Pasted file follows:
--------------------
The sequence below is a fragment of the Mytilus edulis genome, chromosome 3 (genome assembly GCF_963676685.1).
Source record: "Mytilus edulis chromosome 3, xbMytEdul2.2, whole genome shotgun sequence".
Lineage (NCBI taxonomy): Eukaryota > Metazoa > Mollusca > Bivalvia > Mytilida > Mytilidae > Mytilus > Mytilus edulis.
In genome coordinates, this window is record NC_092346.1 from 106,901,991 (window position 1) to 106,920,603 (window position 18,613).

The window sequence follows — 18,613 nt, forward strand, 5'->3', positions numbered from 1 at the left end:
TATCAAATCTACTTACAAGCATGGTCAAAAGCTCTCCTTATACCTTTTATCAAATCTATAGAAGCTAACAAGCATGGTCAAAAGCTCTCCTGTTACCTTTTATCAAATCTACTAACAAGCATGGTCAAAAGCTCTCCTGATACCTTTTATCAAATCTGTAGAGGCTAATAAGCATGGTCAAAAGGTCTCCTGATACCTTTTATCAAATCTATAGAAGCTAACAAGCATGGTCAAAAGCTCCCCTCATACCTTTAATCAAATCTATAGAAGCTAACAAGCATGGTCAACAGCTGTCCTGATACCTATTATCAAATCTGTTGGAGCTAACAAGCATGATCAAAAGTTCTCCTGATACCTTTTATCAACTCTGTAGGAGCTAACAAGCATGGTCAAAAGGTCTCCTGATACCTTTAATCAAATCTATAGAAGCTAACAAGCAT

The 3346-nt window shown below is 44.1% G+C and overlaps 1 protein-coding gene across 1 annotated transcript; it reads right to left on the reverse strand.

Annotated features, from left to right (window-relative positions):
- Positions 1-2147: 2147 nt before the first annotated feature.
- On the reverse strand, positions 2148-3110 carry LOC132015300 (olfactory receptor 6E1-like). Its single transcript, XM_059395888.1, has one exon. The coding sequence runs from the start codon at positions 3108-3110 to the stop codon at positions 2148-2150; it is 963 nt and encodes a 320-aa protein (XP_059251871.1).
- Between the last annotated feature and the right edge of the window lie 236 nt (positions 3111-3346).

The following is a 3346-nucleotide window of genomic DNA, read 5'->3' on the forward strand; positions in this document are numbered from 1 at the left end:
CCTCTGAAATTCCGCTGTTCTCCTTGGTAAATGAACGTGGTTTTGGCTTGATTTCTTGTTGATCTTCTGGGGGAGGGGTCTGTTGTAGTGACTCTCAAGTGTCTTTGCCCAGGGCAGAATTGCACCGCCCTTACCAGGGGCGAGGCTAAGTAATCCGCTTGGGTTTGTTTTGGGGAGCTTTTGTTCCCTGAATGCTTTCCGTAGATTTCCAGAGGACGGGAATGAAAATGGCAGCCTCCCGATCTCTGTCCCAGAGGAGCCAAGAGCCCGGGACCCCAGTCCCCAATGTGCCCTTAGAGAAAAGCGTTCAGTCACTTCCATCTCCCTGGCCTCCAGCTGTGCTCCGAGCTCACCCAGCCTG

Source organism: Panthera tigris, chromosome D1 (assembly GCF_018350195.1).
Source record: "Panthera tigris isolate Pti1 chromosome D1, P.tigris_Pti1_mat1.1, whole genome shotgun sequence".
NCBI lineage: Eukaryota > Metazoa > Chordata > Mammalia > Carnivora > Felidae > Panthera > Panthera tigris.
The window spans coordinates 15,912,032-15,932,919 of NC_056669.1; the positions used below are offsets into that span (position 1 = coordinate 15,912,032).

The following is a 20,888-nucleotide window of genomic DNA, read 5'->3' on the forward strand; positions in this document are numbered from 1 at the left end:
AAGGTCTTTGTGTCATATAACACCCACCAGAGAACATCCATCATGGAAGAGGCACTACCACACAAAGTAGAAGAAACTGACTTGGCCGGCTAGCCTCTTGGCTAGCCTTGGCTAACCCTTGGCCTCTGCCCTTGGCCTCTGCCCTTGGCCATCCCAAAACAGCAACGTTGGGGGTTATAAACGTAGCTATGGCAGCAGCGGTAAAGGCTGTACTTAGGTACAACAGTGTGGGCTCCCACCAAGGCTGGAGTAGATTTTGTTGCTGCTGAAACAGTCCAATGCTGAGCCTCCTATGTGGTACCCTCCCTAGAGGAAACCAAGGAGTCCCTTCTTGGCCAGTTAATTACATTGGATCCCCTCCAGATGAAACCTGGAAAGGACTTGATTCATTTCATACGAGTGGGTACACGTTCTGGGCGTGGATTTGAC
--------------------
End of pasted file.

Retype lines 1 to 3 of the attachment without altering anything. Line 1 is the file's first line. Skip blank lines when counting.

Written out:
The sequence below is a fragment of the Mytilus edulis genome, chromosome 3 (genome assembly GCF_963676685.1).
Source record: "Mytilus edulis chromosome 3, xbMytEdul2.2, whole genome shotgun sequence".
Lineage (NCBI taxonomy): Eukaryota > Metazoa > Mollusca > Bivalvia > Mytilida > Mytilidae > Mytilus > Mytilus edulis.